The purpose of this study is to explore the potential relationship of acculturation on refugees' health outcomes and healthcare satisfaction. The primary researcher conducted semistructured interviews to capture refugees' past and current experiences accessing healthcare services in Lancaster and gauged how acculturation influences refugees' daily experiences. A qualitative, as opposed to a quantitative approach, is used to understand the feelings, values, and perceptions that underlie and influence refugee health outcomes. The complex relationship between acculturation and health satisfaction is explored when refugees elaborate about their experiences and how external factors affect their health outcomes. This study employs semistructured face-to-face interviews with refugees living in the City of Lancaster in Pennsylvania. Lancaster's population is approximately 59,265, with 40 percent identifying as non-Hispanic White, 17 percent Black or African American, and 25 percent of the population living under the federal poverty level. On average, for every 327 residents, one refugee is resettled in Lancaster. (37) Four of the largest resettled refugee populations in Lancaster are from Somalia, Burma, Bhutan and the Congo. (38) In addition, since 2003, Lancaster has taken refugees at a rate of twenty times per capita, which is one of the reasons why Lancaster is called the "Refugee Capital."(39) All protocols for this study are approved by the Institutional Review Board (IRB) from Franklin and Marshall College (#R_3MnXAYBYPo1TTic).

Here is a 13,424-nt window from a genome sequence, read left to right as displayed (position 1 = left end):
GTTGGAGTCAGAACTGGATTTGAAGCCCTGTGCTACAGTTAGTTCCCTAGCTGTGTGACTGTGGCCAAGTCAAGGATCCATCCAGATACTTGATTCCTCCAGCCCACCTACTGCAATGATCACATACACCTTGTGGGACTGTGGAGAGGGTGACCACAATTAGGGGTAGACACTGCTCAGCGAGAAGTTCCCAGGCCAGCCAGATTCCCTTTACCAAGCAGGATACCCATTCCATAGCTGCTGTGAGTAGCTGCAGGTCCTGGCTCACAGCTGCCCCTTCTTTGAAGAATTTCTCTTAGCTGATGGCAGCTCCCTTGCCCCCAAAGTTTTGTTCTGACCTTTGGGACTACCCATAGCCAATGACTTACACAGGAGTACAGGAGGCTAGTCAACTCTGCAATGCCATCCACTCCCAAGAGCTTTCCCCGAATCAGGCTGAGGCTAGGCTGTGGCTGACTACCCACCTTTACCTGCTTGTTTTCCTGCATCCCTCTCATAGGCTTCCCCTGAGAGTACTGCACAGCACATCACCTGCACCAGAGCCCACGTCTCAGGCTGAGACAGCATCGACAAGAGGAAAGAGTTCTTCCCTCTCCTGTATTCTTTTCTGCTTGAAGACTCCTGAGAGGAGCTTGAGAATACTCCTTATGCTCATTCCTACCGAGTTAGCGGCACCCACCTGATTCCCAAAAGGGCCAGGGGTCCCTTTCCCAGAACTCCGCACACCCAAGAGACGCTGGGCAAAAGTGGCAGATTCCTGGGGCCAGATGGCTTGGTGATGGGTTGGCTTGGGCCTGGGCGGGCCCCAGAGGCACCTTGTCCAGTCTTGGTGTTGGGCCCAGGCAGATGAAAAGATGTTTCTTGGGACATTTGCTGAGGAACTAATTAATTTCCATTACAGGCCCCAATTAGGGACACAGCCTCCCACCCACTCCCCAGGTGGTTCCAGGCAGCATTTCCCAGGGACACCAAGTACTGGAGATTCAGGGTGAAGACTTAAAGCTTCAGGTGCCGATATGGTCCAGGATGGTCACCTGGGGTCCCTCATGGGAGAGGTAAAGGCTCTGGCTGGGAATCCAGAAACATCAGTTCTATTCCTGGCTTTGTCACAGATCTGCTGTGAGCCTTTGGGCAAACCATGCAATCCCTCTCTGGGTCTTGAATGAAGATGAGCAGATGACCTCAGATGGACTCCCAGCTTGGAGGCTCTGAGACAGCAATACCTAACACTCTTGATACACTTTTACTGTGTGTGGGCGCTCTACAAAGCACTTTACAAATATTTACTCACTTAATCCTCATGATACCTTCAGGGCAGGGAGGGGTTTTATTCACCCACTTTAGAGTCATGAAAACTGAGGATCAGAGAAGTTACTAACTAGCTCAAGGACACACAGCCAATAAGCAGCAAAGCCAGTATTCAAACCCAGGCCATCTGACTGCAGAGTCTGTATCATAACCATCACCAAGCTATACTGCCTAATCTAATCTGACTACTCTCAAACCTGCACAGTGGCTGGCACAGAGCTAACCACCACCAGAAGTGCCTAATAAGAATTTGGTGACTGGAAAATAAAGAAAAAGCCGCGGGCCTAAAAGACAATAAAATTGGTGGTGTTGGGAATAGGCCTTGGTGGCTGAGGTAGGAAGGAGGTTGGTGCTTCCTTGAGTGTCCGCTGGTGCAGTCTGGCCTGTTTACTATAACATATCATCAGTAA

The participants in this study included nine Lancaster refugees who racially and ethnically identify as Asian (3), non-Hispanic Black (3), White (1), and Hispanic-White (2). The participants' countries of origin include: Bhutan (3), Ethiopia (2), Cuba (2), the Democratic Republic of the Congo (1), and Iraq (1). Three participants identify as female and six as male. All participants are between 18-55 years old and have lived in Lancaster for at least two years.

Participants were recruited using purposive snowball sampling. The primary researcher used non-probability homogeneous purposive sampling because she only contacted and recruited participants who are refugees and were resettled in the City of Lancaster. (40) Only recruiting this specific type of participant allows the primary researcher to...